>> 4 + 5 ans = 9 >>
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>> 2*5^2-3/4+1 ans = 50.25 >> (2*5)^2-3/(4+1) ans = 99.4000
pi 3.1415926... inf infinity NaN not a number i imaginary unit j imaginary unit for electrical eningeers!
>> 1/0 ans = Inf >> 0/0 ans = NaN >> i^2 ans = -1 >> j^2 ans = -1 >> sin(pi) ans = 1.2246e-16 % wha...?
What does this mean? This is scientific notation shorthand:
1.2246e-16 means . So the answer is nearly zero.
But why is
sin(pi) not exactly zero? Because computers can store and compute only finite truncations of real numbers. Matlab can't represent exactly, only a truncation of that is accurate to sixteen decimal digits.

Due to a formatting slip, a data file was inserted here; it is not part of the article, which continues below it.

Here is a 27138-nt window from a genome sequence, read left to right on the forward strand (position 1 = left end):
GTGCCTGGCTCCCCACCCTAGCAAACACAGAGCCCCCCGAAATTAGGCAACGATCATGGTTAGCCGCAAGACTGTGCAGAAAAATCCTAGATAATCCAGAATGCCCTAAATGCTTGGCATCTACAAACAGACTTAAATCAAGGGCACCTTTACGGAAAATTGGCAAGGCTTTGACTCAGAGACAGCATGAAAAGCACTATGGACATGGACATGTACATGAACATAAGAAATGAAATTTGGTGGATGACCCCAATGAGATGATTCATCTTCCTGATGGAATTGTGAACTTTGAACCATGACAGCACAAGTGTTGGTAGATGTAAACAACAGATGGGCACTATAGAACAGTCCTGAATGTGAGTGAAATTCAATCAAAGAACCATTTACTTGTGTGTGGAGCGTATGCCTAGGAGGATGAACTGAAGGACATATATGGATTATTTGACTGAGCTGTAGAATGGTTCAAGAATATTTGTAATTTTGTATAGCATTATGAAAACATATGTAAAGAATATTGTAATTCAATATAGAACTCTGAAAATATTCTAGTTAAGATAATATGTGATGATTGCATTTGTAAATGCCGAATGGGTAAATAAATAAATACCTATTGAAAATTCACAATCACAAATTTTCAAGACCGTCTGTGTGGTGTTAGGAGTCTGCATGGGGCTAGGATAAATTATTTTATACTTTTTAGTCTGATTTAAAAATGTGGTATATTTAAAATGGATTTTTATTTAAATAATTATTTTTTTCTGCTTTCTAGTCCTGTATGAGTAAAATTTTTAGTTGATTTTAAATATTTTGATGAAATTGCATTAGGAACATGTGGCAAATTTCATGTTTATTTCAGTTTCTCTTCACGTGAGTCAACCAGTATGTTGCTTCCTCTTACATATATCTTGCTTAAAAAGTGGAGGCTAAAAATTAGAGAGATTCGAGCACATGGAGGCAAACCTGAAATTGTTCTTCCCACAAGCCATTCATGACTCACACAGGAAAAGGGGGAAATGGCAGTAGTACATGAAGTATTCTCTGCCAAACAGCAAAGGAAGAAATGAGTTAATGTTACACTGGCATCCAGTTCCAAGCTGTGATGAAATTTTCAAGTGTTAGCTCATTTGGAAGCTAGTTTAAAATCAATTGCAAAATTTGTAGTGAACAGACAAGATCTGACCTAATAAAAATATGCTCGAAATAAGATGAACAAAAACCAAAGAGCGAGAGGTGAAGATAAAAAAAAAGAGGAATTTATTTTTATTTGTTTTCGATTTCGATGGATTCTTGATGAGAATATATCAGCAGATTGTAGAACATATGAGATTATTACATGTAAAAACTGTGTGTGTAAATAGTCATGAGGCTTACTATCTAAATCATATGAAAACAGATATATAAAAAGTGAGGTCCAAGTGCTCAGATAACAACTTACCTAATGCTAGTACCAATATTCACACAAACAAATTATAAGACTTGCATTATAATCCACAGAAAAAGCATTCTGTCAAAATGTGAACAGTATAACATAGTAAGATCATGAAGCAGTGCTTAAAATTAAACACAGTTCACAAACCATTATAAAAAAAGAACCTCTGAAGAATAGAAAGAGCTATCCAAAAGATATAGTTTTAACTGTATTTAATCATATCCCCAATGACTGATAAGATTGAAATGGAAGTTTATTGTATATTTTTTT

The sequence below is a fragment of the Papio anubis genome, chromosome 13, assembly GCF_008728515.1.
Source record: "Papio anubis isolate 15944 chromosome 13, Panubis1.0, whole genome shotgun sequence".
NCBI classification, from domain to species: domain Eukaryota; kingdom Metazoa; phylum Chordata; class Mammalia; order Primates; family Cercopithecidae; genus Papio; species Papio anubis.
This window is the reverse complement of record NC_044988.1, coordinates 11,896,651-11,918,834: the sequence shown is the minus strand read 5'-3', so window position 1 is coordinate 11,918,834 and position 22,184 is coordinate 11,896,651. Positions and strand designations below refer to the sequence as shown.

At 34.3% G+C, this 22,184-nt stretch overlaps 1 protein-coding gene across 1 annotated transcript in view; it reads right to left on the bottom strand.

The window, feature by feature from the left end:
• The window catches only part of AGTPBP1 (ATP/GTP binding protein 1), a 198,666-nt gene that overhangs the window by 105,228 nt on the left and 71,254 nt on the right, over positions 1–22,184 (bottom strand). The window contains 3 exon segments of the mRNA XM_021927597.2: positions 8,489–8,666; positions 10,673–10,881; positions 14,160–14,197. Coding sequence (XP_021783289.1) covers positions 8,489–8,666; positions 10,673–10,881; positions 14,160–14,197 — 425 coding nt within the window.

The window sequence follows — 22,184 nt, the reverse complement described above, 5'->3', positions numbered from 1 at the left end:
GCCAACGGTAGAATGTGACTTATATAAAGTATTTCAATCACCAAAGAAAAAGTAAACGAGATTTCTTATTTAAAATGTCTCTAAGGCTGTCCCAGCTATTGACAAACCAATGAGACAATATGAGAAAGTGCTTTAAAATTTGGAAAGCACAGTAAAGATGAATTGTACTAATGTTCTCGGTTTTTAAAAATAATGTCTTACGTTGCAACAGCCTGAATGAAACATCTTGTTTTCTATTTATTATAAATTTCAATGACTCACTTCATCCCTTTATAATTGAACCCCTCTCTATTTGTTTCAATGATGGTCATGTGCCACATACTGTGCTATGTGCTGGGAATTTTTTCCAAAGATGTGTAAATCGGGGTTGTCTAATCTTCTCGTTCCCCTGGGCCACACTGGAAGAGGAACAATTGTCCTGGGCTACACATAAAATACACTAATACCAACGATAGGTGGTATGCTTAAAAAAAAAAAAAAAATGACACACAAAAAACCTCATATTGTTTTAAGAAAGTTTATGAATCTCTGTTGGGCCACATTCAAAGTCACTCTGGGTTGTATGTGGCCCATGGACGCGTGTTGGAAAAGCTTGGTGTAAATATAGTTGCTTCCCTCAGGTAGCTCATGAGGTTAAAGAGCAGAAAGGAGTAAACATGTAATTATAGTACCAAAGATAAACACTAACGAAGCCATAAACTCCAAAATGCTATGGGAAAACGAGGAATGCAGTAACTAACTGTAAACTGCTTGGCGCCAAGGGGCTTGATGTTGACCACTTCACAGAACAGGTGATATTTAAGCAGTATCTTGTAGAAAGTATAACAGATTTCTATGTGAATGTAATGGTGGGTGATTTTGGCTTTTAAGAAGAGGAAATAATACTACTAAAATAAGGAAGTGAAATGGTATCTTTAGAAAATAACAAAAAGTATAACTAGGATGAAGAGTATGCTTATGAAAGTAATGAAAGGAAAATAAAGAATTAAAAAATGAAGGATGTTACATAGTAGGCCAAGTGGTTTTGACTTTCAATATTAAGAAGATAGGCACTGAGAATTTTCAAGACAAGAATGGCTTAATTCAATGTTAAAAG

>> 0.4 - 0.3 - 0.1 ans = 2.7756e-17 % wha...?
Here the issue is that computers use binary representations of numbers, not decimal representations. None of the three numbers 0.4, 0.3, and 0.1 can be represented exactly in binary. They're instead represented with binary fractions very nearly equal to 0.4, 0.3, and 0.1. Usually you don't see the difference, but sometimes, like here, you do.
If you want to evalue the same expression repeatedly with different variables, reset the value of the variables and use the arrow keys to “scroll up” to the expression. Then hit “enter”
>> x = 3; >> y = x^2 - 2*x + 5 y = 8 >> x = 1; >> y = x^2 - 2*x + 5 y = 4
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